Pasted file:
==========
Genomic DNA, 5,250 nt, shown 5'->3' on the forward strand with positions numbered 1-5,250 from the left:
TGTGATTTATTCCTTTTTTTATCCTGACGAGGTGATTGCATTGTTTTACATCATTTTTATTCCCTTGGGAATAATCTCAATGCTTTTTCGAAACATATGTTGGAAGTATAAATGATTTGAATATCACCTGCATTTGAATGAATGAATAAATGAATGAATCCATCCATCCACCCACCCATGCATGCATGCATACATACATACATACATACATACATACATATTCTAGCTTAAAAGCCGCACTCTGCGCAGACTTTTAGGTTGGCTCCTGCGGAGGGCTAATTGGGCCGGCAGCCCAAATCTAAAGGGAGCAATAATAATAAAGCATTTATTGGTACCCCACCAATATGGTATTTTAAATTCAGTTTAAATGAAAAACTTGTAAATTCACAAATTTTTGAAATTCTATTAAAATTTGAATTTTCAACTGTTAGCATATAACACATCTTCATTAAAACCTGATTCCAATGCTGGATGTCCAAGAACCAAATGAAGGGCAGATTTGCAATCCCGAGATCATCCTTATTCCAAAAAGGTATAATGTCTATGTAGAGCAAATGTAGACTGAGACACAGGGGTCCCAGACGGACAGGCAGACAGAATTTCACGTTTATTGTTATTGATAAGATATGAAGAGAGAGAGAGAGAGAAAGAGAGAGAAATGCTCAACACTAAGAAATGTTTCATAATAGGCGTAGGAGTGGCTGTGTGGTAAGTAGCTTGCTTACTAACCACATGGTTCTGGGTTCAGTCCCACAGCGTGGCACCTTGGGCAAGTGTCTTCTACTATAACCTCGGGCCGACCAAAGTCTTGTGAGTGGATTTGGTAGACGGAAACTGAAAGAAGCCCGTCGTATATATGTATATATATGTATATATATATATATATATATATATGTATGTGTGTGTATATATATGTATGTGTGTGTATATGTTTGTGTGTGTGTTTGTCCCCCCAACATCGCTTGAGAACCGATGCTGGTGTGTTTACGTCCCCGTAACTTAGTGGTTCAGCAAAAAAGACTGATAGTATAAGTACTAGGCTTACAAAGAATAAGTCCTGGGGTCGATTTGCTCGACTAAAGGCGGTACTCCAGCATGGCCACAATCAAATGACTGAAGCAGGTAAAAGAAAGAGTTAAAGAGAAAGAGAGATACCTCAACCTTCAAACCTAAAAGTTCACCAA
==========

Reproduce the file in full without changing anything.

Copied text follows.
Genomic DNA, 5,250 nt, shown 5'->3' on the forward strand with positions numbered 1-5,250 from the left:
TGTGATTTATTCCTTTTTTTATCCTGACGAGGTGATTGCATTGTTTTACATCATTTTTATTCCCTTGGGAATAATCTCAATGCTTTTTCGAAACATATGTTGGAAGTATAAATGATTTGAATATCACCTGCATTTGAATGAATGAATAAATGAATGAATCCATCCATCCACCCACCCATGCATGCATGCATACATACATACATACATACATACATACATATTCTAGCTTAAAAGCCGCACTCTGCGCAGACTTTTAGGTTGGCTCCTGCGGAGGGCTAATTGGGCCGGCAGCCCAAATCTAAAGGGAGCAATAATAATAAAGCATTTATTGGTACCCCACCAATATGGTATTTTAAATTCAGTTTAAATGAAAAACTTGTAAATTCACAAATTTTTGAAATTCTATTAAAATTTGAATTTTCAACTGTTAGCATATAACACATCTTCATTAAAACCTGATTCCAATGCTGGATGTCCAAGAACCAAATGAAGGGCAGATTTGCAATCCCGAGATCATCCTTATTCCAAAAAGGTATAATGTCTATGTAGAGCAAATGTAGACTGAGACACAGGGGTCCCAGACGGACAGGCAGACAGAATTTCACGTTTATTGTTATTGATAAGATATGAAGAGAGAGAGAGAGAGAAAGAGAGAGAAATGCTCAACACTAAGAAATGTTTCATAATAGGCGTAGGAGTGGCTGTGTGGTAAGTAGCTTGCTTACTAACCACATGGTTCTGGGTTCAGTCCCACAGCGTGGCACCTTGGGCAAGTGTCTTCTACTATAACCTCGGGCCGACCAAAGTCTTGTGAGTGGATTTGGTAGACGGAAACTGAAAGAAGCCCGTCGTATATATGTATATATATGTATATATATATATATATATATATATGTATGTGTGTGTATATATATGTATGTGTGTGTATATGTTTGTGTGTGTGTTTGTCCCCCCAACATCGCTTGAGAACCGATGCTGGTGTGTTTACGTCCCCGTAACTTAGTGGTTCAGCAAAAAAGACTGATAGTATAAGTACTAGGCTTACAAAGAATAAGTCCTGGGGTCGATTTGCTCGACTAAAGGCGGTACTCCAGCATGGCCACAATCAAATGACTGAAGCAGGTAAAAGAAAGAGTTAAAGAGAAAGAGAGATACCTCAACCTTCAAACCTAAAAGTTCACCAA